News Release, Maryland Department of Natural Resources
As we begin a New Year, it is a good time to sit back and reflect on the successes we had in 2019. While there are too many to name in one article, a few rise to the top, including the designation of Mallows Bay as a National Marine Sanctuary (the first one in nearly a decade), the opening of Wolf Den Run (our newest state park), celebrating 20 years of the Rural Legacy program with more than 100,000 acres protected, and celebrating our 50th anniversary as a department.
We also honored the 90 veterans employed at DNR in keeping with Governor Hogan’s proclamation that 2019 was the Year of the Veteran. For 2020, with the 100th anniversary of the 19th amendment approaching, Governor Hogan has proclaimed 2020 the Year of the Woman in Maryland. I was honored to join the governor, my fellow female cabinet members, and other prominent women leaders to kick off this initiative in December.
In fact, DNR has long celebrated the history and contributions of women in the field of natural resources and Chesapeake Bay conservation.
You can visitElk NeckandPoint Lookout state parks to learn about some of the most important protectors of the Chesapeake Bay —lighthouse keepers— who were often women, beginning with Ann Davis. She took over the job atPoint Lookout lighthousefrom her father in 1830, becoming the first of three women who tended Point Lookout for all but six of its first 40 years of operation. Meanwhile, women keepers at Elk Neck’sTurkey Point lighthousewere responsible for 86 of its 114 years in service. The last to serve there, Fanny May Salter, was also the last civilian woman lighthouse keeper in the nation.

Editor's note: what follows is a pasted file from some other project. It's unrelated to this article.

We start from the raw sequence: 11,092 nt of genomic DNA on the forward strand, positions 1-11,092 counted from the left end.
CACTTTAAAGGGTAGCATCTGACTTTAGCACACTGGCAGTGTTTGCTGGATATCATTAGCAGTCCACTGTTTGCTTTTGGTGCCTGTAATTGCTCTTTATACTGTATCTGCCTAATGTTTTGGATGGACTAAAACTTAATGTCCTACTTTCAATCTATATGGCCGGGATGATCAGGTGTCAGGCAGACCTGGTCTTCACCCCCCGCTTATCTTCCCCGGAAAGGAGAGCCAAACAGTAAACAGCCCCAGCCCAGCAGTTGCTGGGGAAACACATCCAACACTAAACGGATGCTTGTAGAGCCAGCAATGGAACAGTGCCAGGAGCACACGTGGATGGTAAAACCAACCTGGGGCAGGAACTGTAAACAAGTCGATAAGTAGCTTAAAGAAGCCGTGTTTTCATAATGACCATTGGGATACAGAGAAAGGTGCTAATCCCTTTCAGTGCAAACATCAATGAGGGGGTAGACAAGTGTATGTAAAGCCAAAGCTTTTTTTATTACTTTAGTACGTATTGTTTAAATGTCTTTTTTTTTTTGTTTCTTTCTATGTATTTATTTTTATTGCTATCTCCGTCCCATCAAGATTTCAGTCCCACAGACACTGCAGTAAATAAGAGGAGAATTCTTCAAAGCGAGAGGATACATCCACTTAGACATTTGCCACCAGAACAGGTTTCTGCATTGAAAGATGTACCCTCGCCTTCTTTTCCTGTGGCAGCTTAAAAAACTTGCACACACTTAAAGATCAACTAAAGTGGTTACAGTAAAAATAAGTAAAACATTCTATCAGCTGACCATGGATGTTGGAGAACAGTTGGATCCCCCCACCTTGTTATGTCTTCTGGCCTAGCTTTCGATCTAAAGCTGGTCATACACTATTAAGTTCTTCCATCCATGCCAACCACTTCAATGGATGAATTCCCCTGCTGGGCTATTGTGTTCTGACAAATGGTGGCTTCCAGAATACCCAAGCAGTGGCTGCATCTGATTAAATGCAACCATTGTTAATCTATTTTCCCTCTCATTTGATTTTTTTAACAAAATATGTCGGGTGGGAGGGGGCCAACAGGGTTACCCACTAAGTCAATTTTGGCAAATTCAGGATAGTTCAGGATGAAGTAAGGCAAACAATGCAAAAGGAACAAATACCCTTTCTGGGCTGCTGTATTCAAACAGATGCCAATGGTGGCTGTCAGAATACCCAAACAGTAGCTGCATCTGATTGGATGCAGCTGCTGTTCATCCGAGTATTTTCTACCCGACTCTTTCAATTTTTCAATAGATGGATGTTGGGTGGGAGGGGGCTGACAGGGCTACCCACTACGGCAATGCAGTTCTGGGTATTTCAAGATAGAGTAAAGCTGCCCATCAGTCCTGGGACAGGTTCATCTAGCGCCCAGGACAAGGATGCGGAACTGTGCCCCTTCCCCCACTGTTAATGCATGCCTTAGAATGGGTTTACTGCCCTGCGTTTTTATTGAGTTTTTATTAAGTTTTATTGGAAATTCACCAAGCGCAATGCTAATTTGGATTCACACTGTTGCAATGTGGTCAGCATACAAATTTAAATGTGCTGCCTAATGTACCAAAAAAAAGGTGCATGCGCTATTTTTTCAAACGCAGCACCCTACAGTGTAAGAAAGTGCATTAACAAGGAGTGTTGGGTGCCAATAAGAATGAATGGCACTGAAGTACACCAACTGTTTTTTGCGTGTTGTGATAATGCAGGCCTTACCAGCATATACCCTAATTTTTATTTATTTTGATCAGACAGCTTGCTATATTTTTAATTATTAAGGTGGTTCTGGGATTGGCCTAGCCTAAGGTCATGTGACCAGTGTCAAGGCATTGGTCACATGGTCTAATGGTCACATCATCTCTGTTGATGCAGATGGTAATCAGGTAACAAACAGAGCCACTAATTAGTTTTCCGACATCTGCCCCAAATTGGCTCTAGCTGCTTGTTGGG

I also encourage you to visit theHarriet Tubman Underground Railroad State Parkin Dorchester County, Maryland, where we worked with the National Park Service to preserve the history and the contributions of Harriet Tubman. Not only was Tubman one of the most important figures for abolitionist causes, she was a suffragette. The 17-acre state park visitor center allows visitors to experience Tubman’s world through informative and emotive exhibits surrounded by a landscape that looks much the same today.
Today, the tradition of women as stewards of our resources continues to grow. DNR’s first female secretary, Dr. Sarah Taylor Rodgers, served from 1999 to 2001. In 2008, our currentMaryland Park ServiceSuperintendent Nita Settina became the first woman to lead our state park system since its founding in 1906. In fact, four of the seven senior leaders of the Park Service are women, and 10 of 21 park managers. Additionally, our department is a major employer of women scientists and resource managers — biologists, botanists, fisheries scientists, foresters — and many others.
As we enter the Year of the Woman, I look forward to sharing more stories like these and celebrating the many contributions women have made in our state’s history — all while playing my own role, as a woman dedicated to protecting and conserving our natural resources.
Jeannie Haddaway-Riccio is Secretary of the Maryland Department of Natural Resources.